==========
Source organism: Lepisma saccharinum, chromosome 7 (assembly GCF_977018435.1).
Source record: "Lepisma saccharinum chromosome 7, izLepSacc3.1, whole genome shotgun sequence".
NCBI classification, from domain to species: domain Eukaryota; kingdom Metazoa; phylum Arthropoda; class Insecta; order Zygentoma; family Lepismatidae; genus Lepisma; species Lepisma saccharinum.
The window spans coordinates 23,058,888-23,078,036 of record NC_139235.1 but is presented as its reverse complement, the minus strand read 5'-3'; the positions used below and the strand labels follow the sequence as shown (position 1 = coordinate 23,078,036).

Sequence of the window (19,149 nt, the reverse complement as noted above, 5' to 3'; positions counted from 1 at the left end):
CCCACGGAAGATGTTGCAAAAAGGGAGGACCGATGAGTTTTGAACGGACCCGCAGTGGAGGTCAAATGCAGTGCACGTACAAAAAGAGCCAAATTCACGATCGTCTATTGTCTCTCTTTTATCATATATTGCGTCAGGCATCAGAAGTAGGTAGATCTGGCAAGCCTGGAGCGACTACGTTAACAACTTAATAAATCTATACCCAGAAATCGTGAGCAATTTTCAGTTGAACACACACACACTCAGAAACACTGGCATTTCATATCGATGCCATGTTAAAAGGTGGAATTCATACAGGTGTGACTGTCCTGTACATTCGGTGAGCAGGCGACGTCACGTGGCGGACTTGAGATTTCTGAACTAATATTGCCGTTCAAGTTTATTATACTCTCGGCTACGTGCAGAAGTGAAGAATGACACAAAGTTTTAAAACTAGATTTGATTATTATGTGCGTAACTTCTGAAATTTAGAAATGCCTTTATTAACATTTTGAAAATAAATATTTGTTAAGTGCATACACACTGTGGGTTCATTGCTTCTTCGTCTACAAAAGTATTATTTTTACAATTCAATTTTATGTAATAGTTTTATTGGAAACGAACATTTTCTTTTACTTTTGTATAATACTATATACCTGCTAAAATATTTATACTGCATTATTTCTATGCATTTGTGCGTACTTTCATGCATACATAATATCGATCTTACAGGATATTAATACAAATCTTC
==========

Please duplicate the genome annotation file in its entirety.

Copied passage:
Source organism: Lepisma saccharinum, chromosome 7 (assembly GCF_977018435.1).
Source record: "Lepisma saccharinum chromosome 7, izLepSacc3.1, whole genome shotgun sequence".
NCBI classification, from domain to species: domain Eukaryota; kingdom Metazoa; phylum Arthropoda; class Insecta; order Zygentoma; family Lepismatidae; genus Lepisma; species Lepisma saccharinum.
The window spans coordinates 23,058,888-23,078,036 of record NC_139235.1 but is presented as its reverse complement, the minus strand read 5'-3'; the positions used below and the strand labels follow the sequence as shown (position 1 = coordinate 23,078,036).

Sequence of the window (19,149 nt, the reverse complement as noted above, 5' to 3'; positions counted from 1 at the left end):
CCCACGGAAGATGTTGCAAAAAGGGAGGACCGATGAGTTTTGAACGGACCCGCAGTGGAGGTCAAATGCAGTGCACGTACAAAAAGAGCCAAATTCACGATCGTCTATTGTCTCTCTTTTATCATATATTGCGTCAGGCATCAGAAGTAGGTAGATCTGGCAAGCCTGGAGCGACTACGTTAACAACTTAATAAATCTATACCCAGAAATCGTGAGCAATTTTCAGTTGAACACACACACACTCAGAAACACTGGCATTTCATATCGATGCCATGTTAAAAGGTGGAATTCATACAGGTGTGACTGTCCTGTACATTCGGTGAGCAGGCGACGTCACGTGGCGGACTTGAGATTTCTGAACTAATATTGCCGTTCAAGTTTATTATACTCTCGGCTACGTGCAGAAGTGAAGAATGACACAAAGTTTTAAAACTAGATTTGATTATTATGTGCGTAACTTCTGAAATTTAGAAATGCCTTTATTAACATTTTGAAAATAAATATTTGTTAAGTGCATACACACTGTGGGTTCATTGCTTCTTCGTCTACAAAAGTATTATTTTTACAATTCAATTTTATGTAATAGTTTTATTGGAAACGAACATTTTCTTTTACTTTTGTATAATACTATATACCTGCTAAAATATTTATACTGCATTATTTCTATGCATTTGTGCGTACTTTCATGCATACATAATATCGATCTTACAGGATATTAATACAAATCTTC